Successful teams all over the world are using these strategies and making them work. Some of these teams are Ford Motor Company, Wells Fargo, Sprint, the U.S. Army, the May O Clinic, Harley-Davison, the National Weather Service and Verizon Wireless. (Lundin, Paul, & Christensen, 2000)
An article about Verizon Wireless struck an interest to me. It tells about how the Fish! Philosophy has helped the Southfield Verizon Wireless’ office. Call centers can be tough. Upset and angry customers call with billing and service questions, even problems. They chew up whoever answers the phone and results can hurt the company. They could have loss of customers, revenue, and employees. In a Southfield Verizon office receiving approximately 5,000 calls a day, you would probably expect it to be a stressful and frustrating place to work but due to them applying the Fish! Philosophy they say no. Instead the cubicles are decorated with cartoon fish and lessons for employees are taped on construction paper, employees can look forward to special days such as Mardi Gras, Black History and many others. Not only are they just all around happy, out of 273 employees, most appear happy. Verizon started using Fish! in 2002 and reported results have been excellent. There was a significant decline in the call center’s complaints. The Southfield Verizon center that uses this philosophy ranks top amongst the company’s other 24 four call centers for solving customer problems on the first call. (Morath, 2005)
How amazing that a philosophy developed from watching quaky workers at Seattle’s Pike Place Fish Market have fun, interact with customers and become a tourist attraction even though very smelly and not the cleanest place, tends to inspire, motivate, and engage employees through a system that makes work fun by rewarding creativity empowering employees. Most of all they keep employees and even more important they work as a team. (Morath, 2005) These are just some of the many successful companies using the Fish! Principles and this philosophy continue to grow. Teamwork is a vital part of life and we apply it everyday. We use it all over the place, why not have fun while doing it. (Tucker, 2007)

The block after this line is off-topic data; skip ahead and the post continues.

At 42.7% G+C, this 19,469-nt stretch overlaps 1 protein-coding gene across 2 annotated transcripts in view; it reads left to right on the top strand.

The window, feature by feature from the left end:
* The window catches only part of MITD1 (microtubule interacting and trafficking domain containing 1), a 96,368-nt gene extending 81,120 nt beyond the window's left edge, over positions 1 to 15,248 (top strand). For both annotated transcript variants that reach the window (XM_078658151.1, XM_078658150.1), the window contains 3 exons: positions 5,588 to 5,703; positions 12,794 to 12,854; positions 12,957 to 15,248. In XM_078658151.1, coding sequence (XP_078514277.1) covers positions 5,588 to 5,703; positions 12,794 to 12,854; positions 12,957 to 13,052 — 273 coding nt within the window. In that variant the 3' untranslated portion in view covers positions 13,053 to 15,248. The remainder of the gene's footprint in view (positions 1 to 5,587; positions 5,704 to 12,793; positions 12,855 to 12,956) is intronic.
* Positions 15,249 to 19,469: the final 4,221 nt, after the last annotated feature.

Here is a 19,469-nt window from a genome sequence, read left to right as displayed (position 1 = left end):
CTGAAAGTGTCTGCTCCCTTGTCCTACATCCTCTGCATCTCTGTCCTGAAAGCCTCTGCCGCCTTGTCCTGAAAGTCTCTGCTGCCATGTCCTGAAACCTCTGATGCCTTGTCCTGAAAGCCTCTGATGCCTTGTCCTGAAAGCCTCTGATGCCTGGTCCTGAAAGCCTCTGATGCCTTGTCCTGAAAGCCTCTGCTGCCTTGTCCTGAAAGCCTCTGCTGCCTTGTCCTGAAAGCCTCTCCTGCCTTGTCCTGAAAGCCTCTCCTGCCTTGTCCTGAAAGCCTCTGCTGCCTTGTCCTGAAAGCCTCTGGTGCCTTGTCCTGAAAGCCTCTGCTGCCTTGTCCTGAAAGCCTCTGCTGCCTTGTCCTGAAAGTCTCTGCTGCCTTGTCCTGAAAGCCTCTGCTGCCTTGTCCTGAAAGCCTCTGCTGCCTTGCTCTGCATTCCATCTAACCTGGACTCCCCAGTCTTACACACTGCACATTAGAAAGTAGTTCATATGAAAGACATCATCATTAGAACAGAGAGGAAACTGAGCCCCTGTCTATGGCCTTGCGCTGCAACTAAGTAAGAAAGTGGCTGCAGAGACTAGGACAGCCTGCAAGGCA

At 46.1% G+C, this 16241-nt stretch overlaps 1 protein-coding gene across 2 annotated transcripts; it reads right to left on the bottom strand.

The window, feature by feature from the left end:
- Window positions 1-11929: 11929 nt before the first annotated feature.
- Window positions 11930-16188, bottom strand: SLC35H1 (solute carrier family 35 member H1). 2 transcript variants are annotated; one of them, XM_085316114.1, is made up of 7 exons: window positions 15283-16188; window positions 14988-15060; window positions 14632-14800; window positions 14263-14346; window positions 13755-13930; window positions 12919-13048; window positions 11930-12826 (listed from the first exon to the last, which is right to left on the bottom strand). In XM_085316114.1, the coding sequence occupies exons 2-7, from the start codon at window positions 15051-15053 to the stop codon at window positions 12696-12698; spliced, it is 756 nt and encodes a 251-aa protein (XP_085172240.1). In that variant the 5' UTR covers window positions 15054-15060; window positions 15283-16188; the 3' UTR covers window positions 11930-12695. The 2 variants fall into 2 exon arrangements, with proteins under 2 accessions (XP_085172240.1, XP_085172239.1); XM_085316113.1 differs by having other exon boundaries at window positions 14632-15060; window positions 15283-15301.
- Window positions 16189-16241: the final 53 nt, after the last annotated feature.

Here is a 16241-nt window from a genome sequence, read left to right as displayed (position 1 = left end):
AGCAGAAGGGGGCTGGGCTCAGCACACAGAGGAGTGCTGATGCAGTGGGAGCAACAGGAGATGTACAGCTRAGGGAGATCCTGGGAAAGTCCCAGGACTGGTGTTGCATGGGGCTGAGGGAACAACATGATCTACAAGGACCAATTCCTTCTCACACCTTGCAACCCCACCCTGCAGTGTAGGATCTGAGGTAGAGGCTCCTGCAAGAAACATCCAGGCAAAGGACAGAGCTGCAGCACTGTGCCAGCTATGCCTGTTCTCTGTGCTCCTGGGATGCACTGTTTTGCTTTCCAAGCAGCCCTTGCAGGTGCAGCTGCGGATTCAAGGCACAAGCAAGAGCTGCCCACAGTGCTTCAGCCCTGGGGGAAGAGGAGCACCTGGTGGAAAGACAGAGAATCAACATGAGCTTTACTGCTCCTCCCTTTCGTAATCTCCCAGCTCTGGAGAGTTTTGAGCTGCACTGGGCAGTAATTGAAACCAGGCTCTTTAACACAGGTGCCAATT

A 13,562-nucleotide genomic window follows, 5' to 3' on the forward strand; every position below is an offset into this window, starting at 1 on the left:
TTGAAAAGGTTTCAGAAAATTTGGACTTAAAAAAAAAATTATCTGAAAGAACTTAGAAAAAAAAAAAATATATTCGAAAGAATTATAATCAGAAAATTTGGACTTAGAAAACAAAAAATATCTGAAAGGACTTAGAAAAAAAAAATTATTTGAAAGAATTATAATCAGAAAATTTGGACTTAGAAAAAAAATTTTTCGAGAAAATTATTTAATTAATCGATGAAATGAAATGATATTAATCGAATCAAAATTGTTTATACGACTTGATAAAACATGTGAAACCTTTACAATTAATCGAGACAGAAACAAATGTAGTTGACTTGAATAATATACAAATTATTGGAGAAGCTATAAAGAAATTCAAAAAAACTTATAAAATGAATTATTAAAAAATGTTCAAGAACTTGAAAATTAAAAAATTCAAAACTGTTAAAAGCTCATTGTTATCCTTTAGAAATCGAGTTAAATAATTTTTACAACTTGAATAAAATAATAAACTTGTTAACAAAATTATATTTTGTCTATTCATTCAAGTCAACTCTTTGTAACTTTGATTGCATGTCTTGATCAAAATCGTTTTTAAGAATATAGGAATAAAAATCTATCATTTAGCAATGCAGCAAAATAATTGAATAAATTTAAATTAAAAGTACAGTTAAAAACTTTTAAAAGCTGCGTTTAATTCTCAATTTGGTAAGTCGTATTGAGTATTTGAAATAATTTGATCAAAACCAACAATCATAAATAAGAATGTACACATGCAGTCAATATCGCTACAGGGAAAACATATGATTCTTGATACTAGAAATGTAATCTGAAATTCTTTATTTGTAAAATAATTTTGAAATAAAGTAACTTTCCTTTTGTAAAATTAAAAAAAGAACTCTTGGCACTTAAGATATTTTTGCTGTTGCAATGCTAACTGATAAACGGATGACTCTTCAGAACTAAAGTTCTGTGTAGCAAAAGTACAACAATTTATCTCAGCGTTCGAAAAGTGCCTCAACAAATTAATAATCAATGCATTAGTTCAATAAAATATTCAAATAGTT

Doing this research on Fish! not only interested me but has taught me a great deal. I have learned some very helpful tips in just this little time and if applied might truly help me not only in my job but with life and life’s struggles. Being part of a team is better than trying to accomplish tasks by oneself. I plan to keep learning and applying the Fish! Philosophy and the four principles; Be There, Play, Make Their Day, and Choose the right attitude to enhance my life and work.
Christensen, J. (2007). FISH! Philosophy: What is FISH!. Retrieved August 15, 2007, from http://www.charthouse.com.
Lundin, S. C., Paul, H., & Christensen, J. (2000). FISH! New York, NY: Hyperion.
Morath, E. (2005). Fish Philosophy catches on. Michigan Live, 2005, Retrieved August 15, 2007, from http://www.mlive.com.
Morton, B. (2007, August 11, 2007). Team big concept in today’s workplace; (Final Edition). Star – Phoenix, Saskatoon, Sask, 2007, August, Pg. F.20. Retrieved August 13, 2007, from ProQuest database. (Document ID: 1319529891).
Tucker, C. (2007, March 21). Having fun at work …and play; Fish followers; Fish! Philosophy helps workers have fun. York Daily Record, p. 6. Retrieved September 5, 2007, from ProQuest database. (Document ID: 1240070001).